A Highwayman’s life was short and few lived beyond their twenties either being captured or killed during the act of robbery or else betrayed for the bounty offered by the authorities and hanged in public as places such as Tyburn (close to where Marble Arch now stands). Once dead, their bodies were often returned to the site of their crimes where they were left to hang and rot and act as a deterrent to others. Such Gibbets, as these gruesome remains were called, were once so plentiful on Hounslow Heath that they became landmarks and marked on the maps of the 18th Century.
Many Highwaymen gained popular support with the poor since their victims were most often the rich. Although many were pure villains, some resembled Robin Hood and gave their ill gotten gains to the poor and never stole from women and children. Their popularity was such at one time that it was seen as an honour to be held-up and robbed by a gentleman-robber.
Highwaymen entered the popular culture of the 18th Century when poems and songs were written about them and their exploits. In 1728, John Gay wrote The Beggar’s Opera, which was produced on the London stage and ran for 62 performances, a record at that time. The Opera satirised Italian Opera and has a highwayman, Macheath, as its hero. Some critics including Henry Fielding author of Tom Jones became disturbed at the romanticism associated with highwaymen and asked that the production be withdrawn.
The Beggar’s Opera was revived over the years and was made into a film in 1953 with Laurence Olivier as Macheath and a cast including Dorothy Tutin, Hugh Griffith, Stanley Holloway and, making his film debut, Kenneth Williams.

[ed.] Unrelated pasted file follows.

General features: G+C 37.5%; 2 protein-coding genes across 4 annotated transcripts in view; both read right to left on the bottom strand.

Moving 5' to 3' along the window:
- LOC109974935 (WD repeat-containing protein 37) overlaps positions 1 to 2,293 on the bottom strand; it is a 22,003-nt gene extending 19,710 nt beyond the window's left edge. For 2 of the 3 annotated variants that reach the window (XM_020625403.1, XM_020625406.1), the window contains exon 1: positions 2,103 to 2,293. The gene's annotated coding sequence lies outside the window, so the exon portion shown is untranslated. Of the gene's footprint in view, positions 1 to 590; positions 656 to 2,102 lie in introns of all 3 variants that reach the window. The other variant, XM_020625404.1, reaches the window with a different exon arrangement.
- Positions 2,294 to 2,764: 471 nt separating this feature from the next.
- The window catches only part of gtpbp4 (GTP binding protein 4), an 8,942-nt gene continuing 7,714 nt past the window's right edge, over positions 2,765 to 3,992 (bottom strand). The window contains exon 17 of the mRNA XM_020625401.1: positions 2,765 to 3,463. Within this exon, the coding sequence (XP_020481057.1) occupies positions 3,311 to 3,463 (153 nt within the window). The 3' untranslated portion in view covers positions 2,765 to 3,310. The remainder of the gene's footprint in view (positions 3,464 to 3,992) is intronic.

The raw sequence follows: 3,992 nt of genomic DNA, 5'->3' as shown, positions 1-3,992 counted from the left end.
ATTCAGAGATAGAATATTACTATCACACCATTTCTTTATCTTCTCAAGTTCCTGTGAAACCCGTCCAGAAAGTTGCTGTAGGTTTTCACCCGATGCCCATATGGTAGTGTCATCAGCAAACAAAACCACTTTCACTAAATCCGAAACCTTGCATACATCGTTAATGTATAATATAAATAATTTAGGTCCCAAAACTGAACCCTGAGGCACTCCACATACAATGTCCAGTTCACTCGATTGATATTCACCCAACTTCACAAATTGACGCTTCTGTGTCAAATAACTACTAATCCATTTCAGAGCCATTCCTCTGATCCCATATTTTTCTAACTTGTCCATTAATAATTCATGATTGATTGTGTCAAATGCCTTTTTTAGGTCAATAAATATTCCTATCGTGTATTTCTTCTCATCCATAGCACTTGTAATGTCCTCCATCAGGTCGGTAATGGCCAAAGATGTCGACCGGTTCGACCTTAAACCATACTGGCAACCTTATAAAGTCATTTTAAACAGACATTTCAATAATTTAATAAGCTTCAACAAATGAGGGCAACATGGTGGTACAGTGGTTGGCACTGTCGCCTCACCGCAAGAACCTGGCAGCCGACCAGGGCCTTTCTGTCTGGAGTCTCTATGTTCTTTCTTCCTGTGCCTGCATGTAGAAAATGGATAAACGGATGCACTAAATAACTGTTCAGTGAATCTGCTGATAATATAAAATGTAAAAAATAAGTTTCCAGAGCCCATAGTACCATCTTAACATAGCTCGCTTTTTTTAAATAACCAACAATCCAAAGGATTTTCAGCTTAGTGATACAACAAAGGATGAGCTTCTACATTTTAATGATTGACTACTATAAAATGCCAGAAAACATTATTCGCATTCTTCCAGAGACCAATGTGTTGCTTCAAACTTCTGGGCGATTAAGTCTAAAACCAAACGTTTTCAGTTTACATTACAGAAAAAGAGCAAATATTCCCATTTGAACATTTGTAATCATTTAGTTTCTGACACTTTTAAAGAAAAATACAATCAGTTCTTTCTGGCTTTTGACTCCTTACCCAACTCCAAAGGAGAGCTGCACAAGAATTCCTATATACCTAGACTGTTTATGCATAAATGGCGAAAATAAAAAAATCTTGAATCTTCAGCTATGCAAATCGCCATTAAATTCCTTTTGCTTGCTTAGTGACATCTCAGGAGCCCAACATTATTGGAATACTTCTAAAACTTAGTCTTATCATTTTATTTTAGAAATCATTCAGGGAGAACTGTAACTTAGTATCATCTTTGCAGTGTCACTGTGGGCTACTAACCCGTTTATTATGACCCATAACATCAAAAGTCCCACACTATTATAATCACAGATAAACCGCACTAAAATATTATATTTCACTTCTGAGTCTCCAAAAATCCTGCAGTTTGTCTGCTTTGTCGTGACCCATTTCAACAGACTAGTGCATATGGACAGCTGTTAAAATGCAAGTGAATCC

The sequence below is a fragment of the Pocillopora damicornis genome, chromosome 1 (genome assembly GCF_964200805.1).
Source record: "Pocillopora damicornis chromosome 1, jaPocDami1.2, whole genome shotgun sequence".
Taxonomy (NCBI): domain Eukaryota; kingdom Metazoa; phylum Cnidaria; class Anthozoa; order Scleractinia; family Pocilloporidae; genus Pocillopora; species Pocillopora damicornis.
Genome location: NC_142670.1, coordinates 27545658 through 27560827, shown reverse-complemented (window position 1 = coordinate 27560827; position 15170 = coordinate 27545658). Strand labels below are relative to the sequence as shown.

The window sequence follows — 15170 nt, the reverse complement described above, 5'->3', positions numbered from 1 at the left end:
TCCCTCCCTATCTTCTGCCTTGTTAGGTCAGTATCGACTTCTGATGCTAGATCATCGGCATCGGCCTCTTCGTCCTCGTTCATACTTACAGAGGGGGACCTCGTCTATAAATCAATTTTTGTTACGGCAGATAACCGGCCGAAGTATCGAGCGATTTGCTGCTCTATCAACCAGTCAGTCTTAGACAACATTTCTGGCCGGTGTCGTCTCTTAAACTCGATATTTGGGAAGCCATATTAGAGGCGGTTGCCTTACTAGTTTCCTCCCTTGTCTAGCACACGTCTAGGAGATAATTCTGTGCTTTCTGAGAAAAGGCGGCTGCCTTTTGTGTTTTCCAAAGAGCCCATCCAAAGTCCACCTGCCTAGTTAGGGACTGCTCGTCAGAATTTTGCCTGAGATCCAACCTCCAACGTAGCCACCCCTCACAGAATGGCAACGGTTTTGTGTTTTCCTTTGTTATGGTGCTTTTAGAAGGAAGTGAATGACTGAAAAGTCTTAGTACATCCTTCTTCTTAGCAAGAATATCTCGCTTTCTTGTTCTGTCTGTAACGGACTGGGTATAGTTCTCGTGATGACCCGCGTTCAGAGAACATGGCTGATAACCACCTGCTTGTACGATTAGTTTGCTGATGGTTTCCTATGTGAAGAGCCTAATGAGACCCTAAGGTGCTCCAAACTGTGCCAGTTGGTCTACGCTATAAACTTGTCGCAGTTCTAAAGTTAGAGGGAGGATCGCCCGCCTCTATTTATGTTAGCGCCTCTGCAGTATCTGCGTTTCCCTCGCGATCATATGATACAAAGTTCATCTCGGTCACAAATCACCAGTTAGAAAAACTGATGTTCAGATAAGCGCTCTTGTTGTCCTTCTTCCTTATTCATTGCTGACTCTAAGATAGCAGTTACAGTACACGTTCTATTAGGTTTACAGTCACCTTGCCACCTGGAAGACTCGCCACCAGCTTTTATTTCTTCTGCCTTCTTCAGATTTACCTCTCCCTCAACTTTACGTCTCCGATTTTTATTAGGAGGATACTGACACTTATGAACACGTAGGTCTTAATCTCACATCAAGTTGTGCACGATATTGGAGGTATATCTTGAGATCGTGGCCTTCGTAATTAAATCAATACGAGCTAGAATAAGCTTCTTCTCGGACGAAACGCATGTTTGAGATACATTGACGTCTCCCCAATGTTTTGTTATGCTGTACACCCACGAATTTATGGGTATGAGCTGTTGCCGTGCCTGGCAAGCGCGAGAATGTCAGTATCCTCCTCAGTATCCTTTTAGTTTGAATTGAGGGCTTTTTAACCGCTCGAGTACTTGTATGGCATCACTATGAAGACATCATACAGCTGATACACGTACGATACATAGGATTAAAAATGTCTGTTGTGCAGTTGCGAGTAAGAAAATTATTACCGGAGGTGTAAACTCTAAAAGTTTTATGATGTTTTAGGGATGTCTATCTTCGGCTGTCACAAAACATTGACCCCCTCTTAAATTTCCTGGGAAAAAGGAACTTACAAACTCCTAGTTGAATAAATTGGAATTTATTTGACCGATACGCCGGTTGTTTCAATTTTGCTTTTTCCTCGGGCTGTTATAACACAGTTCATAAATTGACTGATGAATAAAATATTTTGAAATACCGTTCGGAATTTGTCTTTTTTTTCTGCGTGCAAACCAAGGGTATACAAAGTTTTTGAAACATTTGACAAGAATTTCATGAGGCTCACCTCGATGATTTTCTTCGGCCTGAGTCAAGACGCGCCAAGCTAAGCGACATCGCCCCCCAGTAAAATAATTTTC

Bertolt Brecht and Kurt Weill wrote a new musical adaptation of the Opera, Die Dreigroschenoper (The Threepenny Opera) in 1928 setting it in the 1800’s and introducing a socialist leaning that caused grief to Hitler and his henchmen. Most of the music of this production was new and introduced audiences to both the actress Lotte Lenya and to the song, Mack the Knife (original title is Die Moritat von Mackie Messer) which has since been given both a jazz and a big-band treatment by Louis Armstrong, Ella Fitzgerald and Bobby Darin.
Of all the highwaymen of the 17th and 18th Centuries, Claude Duval and Dick Turpin are perhaps the best known. Claude Duval was French and considered to be gallant and is said to have danced with an especially beautiful victim on the Hounslow Heath and allowed her husband to go when he paid him £100. Duval was eventually brought to trail and hanged in 1670 at Tyburn. His body was displayed at a tavern and later removed and buried at St. Paul’s Church, Covent Garden and interned under the central aisle where there is an inscription. But it is Dick Turpin that is most remembered today.
Click here to watch a short video of the history of Tyburn Tree
Dick Turpin is believed to have been trained as a butcher in Whitechapel, but turned poacher-burglar-horse thief and murderer. He is best remembered for a supposed 200 mile overnight ride from London to York with his horse, Black Bess, which was made famous by William Harrison Ainsworth in a novel written about one hundred years after his death. Apparently Richard Dick Turpin became a member of a gang, known as The Essex Gang, who began their life of crime as deer poachers, but who eventually stepped-up their escapades to include burglary as well as some GBH! Eventually the gang members were caught, but Dick Turpin remained free and took up highway robbery and soon became notorious for his activities around London.